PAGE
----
What has two shoulders and occasionally experiences upper body tension? This yogi! If you're like most humans, it's safe to assume that there are days where shouldering the weight of the world can result in varying amounts of discomfort in the neck and upper back. Thankfully, the FeetUp Trainer is a great tool for helping to release tension in your shoulders!

For starters, we recommend that users have a minimum shoulder a span of at least 10” / 25cm to safely use the FeetUp Trainer. This typically targets younger practitioners, so this is a great opportunity for us to also share that we recommend parental supervision for all users under the age of 16.

It's perfectly natural for some to experience discomfort when first starting out a FeetUp-supported inversion practice! The most important thing to remember is that you're challenging your body to move in a way that is completely new and different than it usually does.

The most common reason for any initial discomfort is straightforward: your shoulders are simply not used to bearing your full bodyweight yet. Please note that the most important word in that statement is YET!

Patience is key and there is no rush. Give yourself enough time to find a comfortable shoulder placement up front to save yourself the hassle of having to correct bad habits down the line.

Don't grin and bear it. Enjoy the ride! What worked yesterday may not work tomorrow. You may be surprised how the smallest adjustment can make a world of difference. Comfort is both a destination and a journey that will continually refine as your practice grows.

Here are a few adjustments you can make to find optimal alignment, placement, and comfort in your supported inversion practice:

What type of discomfort are you experiencing? There are typically three types of discomfort (four if you count mental): muscular, skeletal, and topical. Topical deals with the initial points of contact (clothing, skin, cushion) while the others deal with what's below the surface. Let's take a closer look:

  • Muscular: We suggest relaxing the neck and shoulders instead of engaging / shrugging. It's much easier to practice the art of "trying to relax" in a basic inverted position like supported downward facing dog before taking the feet off the ground.
  • Topical: Multiple layers of fabric between the skin and cushion may result in chafing, especially if there is any instability or wiggling around. Some people prefer more skin contact, while others do not. Take all of this into consideration before you invert.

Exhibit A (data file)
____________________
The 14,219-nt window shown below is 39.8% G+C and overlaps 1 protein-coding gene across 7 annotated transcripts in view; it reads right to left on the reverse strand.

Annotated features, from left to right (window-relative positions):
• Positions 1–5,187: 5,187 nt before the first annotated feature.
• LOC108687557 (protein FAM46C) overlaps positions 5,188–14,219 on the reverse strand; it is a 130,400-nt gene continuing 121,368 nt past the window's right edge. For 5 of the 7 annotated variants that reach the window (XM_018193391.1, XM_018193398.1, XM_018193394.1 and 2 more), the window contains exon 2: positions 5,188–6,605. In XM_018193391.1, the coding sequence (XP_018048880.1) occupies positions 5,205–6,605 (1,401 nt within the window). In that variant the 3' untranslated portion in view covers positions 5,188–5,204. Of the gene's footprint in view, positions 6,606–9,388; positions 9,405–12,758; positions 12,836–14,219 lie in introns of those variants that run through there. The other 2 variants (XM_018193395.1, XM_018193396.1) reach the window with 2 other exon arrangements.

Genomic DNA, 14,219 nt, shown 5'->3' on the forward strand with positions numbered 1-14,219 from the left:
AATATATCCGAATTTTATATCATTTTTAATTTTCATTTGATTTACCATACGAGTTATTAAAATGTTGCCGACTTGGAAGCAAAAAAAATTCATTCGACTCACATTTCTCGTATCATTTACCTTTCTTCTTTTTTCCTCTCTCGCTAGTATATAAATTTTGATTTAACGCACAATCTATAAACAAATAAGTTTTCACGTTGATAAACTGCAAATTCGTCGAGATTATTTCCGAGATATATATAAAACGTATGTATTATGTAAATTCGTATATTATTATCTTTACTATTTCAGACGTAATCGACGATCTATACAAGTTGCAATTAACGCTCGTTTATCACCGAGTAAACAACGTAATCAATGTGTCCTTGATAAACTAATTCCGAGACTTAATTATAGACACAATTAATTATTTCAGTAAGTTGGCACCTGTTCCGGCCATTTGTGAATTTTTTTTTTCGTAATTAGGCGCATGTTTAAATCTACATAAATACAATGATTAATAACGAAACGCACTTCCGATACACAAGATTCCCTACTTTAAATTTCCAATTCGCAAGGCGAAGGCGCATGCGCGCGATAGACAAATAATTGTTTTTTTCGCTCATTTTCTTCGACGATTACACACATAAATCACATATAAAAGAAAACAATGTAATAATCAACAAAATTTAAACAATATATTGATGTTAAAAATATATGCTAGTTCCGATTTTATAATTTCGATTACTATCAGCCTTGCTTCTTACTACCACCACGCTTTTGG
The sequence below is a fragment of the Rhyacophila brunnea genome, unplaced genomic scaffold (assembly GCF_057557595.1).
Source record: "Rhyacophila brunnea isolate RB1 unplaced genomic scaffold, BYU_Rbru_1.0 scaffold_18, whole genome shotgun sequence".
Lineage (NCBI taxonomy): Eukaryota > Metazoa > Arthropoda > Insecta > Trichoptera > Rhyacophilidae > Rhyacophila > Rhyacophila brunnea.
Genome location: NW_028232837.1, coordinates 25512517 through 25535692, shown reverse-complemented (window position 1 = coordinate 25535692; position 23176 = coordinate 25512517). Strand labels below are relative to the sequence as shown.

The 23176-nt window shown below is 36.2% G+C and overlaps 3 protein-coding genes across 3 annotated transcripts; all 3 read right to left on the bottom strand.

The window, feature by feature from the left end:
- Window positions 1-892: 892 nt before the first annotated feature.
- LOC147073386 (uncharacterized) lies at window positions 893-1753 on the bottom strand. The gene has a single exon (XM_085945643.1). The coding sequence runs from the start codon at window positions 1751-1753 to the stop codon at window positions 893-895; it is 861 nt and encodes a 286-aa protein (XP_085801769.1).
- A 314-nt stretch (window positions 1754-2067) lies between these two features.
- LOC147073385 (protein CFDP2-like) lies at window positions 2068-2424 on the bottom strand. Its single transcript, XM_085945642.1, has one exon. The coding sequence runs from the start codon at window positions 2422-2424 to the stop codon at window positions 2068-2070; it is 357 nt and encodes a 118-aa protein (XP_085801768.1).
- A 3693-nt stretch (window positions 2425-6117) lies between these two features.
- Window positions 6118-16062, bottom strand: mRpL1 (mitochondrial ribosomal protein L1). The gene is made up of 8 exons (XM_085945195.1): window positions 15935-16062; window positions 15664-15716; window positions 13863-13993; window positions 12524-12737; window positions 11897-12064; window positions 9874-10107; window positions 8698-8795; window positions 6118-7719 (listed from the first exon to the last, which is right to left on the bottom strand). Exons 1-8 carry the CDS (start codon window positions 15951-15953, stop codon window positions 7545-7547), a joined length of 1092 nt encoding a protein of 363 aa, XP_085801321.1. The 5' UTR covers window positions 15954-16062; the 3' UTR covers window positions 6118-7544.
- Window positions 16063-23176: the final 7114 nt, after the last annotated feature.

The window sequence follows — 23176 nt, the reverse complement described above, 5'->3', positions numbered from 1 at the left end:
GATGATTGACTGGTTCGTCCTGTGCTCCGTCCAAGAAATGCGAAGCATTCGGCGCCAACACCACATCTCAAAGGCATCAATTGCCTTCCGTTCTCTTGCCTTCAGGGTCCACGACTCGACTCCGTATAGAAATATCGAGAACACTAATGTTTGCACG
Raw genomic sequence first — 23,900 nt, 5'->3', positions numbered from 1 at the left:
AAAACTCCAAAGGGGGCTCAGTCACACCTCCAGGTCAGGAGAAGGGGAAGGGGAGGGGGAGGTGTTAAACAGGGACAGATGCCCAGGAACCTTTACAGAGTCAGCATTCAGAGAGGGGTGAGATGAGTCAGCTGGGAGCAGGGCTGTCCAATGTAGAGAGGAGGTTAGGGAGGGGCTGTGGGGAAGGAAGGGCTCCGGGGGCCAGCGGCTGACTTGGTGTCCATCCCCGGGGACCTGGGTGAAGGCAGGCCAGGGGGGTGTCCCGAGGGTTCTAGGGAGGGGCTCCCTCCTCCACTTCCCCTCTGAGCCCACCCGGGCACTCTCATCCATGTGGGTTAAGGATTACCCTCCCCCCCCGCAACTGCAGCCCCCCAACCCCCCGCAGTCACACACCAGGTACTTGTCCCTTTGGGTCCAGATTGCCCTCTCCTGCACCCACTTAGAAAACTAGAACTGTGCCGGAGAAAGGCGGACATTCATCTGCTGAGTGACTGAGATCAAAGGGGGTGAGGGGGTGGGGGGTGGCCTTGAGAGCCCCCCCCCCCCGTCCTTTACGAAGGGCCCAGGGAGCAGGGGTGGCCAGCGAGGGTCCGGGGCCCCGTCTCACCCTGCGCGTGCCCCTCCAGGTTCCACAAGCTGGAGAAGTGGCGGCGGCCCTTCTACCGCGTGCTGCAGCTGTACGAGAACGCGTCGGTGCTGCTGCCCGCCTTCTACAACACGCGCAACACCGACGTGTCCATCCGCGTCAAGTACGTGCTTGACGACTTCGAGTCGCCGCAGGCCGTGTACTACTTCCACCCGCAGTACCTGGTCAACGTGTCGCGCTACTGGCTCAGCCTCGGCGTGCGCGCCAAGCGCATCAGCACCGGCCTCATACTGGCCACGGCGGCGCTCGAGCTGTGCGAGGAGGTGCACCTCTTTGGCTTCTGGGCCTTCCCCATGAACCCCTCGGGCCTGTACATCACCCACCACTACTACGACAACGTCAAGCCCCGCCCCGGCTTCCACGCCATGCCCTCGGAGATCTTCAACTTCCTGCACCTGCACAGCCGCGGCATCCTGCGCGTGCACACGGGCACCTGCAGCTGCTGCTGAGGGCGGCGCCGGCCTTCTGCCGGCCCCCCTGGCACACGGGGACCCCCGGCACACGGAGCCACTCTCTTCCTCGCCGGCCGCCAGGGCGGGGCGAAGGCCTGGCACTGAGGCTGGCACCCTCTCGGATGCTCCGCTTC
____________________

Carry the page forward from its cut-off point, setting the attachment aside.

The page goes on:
• Skeletal: Arms too long? Weird pressure in your bones? Not sure what to do with your neck? Keep reading.

Is the discomfort in your arms? The ideal arm position has the elbows stacked above the wrists. Try placing your hands differently on the frame, either closer to or farther away from the cushion. For practitioners with longer arms, you can try gripping the front of the frame.

Have you tried repositioning your neck closer to or away from the back of the cushion? Some users prefer the sensation of the cervical spine cradled at the apex of the U, while others do not. Find what works best for you!

Are you at the edge of the cushion (tips of the U) and the discomfort is in the collarbones? Try sliding back away from the front so that your shoulders do not dig into the edges.

Have you tried rolling ever so slightly back more onto your shoulder blades? It’s quite possible that your body type may not enjoy direct pressure on certain part of your upper body. The shins, for example, can be quite “sharp” and require a great deal of care when doing certain balancing poses or deep stretches. The same goes for the shoulders!

For a clear step-by-step instruction on how to find proper shoulder placement, check out this incredibly relaxing video from the inventor of the FeetUp Trainer himself walking you through some helpful tips and tricks:

Once you've find that perfect spot, check out this blog post on how to build a long-lasting inversion practice!